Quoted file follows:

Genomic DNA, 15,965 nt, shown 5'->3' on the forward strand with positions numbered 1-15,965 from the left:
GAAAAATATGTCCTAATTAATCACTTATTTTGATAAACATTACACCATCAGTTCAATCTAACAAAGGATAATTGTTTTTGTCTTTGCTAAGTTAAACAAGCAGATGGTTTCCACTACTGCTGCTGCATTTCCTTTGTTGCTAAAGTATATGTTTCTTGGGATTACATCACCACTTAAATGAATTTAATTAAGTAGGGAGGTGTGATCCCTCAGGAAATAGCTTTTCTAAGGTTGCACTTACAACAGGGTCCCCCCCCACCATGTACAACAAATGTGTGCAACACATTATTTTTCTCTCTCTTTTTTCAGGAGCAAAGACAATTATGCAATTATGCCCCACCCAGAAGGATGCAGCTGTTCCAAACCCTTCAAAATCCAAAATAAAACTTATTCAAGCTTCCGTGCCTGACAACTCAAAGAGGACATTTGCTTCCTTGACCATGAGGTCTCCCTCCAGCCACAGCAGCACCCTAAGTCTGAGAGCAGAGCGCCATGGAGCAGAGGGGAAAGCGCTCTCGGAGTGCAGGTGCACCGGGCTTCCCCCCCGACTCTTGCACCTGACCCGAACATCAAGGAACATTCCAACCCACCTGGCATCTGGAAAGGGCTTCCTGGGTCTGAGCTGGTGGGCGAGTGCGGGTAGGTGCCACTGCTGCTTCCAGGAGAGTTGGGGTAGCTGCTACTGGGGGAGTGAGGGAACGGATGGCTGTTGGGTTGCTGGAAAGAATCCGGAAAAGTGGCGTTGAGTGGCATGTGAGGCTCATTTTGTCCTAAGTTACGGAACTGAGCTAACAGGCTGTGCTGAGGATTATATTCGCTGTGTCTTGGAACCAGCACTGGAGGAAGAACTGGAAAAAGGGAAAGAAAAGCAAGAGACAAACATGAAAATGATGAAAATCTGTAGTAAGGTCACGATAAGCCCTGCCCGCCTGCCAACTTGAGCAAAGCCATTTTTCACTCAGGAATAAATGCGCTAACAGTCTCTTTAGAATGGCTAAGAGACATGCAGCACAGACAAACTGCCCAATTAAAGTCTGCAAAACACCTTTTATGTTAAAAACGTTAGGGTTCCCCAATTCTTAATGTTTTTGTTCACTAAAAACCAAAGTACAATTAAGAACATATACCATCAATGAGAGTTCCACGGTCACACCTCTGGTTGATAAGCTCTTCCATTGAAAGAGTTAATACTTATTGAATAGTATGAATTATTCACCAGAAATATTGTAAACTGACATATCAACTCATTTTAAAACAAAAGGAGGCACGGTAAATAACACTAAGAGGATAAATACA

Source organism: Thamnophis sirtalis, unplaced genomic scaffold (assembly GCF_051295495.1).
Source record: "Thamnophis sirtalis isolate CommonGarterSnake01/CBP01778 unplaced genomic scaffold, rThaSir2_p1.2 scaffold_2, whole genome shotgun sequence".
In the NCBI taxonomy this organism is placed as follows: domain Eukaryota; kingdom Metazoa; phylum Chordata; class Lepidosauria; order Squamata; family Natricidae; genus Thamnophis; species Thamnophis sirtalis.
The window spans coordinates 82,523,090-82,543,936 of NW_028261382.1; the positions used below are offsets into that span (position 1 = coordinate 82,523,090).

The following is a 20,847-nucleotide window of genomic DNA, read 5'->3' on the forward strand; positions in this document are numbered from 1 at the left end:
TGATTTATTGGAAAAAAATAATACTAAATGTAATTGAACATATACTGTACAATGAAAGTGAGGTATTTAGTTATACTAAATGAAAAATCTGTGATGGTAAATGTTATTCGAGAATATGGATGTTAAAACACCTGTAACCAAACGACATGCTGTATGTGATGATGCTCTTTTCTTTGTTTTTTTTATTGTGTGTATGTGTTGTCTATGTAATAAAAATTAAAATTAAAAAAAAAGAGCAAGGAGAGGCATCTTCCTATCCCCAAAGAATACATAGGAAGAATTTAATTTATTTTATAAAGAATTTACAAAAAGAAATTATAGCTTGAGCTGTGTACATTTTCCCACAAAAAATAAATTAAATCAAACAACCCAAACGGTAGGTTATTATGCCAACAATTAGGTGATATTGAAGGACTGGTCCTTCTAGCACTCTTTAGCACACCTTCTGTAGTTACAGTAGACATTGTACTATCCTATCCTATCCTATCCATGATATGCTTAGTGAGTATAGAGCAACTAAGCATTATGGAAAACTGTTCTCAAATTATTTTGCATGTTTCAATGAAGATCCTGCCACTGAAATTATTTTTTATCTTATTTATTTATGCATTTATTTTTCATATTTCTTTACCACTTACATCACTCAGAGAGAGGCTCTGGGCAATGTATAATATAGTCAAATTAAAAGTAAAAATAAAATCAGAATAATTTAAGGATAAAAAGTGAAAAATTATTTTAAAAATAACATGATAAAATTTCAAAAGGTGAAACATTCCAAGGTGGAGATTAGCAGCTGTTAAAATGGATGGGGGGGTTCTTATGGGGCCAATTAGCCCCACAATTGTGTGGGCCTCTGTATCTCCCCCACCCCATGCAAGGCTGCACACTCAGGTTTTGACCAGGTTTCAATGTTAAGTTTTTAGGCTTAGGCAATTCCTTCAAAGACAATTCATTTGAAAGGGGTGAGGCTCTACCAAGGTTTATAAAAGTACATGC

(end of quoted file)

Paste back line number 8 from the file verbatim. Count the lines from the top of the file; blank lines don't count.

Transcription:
TGATTTATTGGAAAAAAATAATACTAAATGTAATTGAACATATACTGTACAATGAAAGTGAGGTATTTAGTTATACTAAATGAAAAATCTGTGATGGTAAATGTTATTCGAGAATATGGATGTTAAAACACCTGTAACCAAACGACATGCTGTATGTGATGATGCTCTTTTCTTTGTTTTTTTTATTGTGTGTATGTGTTGTCTATGTAATAAAAATTAAAATTAAAAAAAAAGAGCAAGGAGAGGCATCTTCCTATCCCCAAAGAATACATAGGAAGAATTTAATTTATTTTATAAAGAATTTACAAAAAGAAATTATAGCTTGAGCTGTGTACATTTTCCCACAAAAAATAAATTAAATCAAACAACCCAAACGGTAGGTTATTATGCCAACAATTAGGTGATATTGAAGGACTGGTCCTTCTAGCACTCTTTAGCACACCTTCTGTAGTTACAGTAGACATTGTACTATCCTATCCTATCCTATCCATGATATGCTTAGTGAGTATAGAGCAACTAAGCATTATGGAAAACTGTTCTCAAATTATTTTGCATGTTTCAATGAAGATCCTGCCACTGAAATTATTTTTTATCTTATTTATTTATGCATTTATTTTTCATATTTCTTTACCACTTACATCACTCAGAGAGAGGCTCTGGGCAATGTATAATATAGTCAAATTAAAAGTAAAAATAAAATCAGAATAATTTAAGGATAAAAAGTGAAAAATTATTTTAAAAATAACATGATAAAATTTCAAAAGGTGAAACATTCCAAGGTGGAGATTAGCAGCTGTTAAAATGGATGGGGGGGTTCTTATGGGGCCAATTAGCCCCACAATTGTGTGGGCCTCTGTATCTCCCCCACCCCATGCAAGGCTGCACACTCAGGTTTTGACCAGGTTTCAATGTTAAGTTTTTAGGCTTAGGCAATTCCTTCAAAGACAATTCATTTGAAAGGGGTGAGGCTCTACCAAGGTTTATAAAAGTACATGC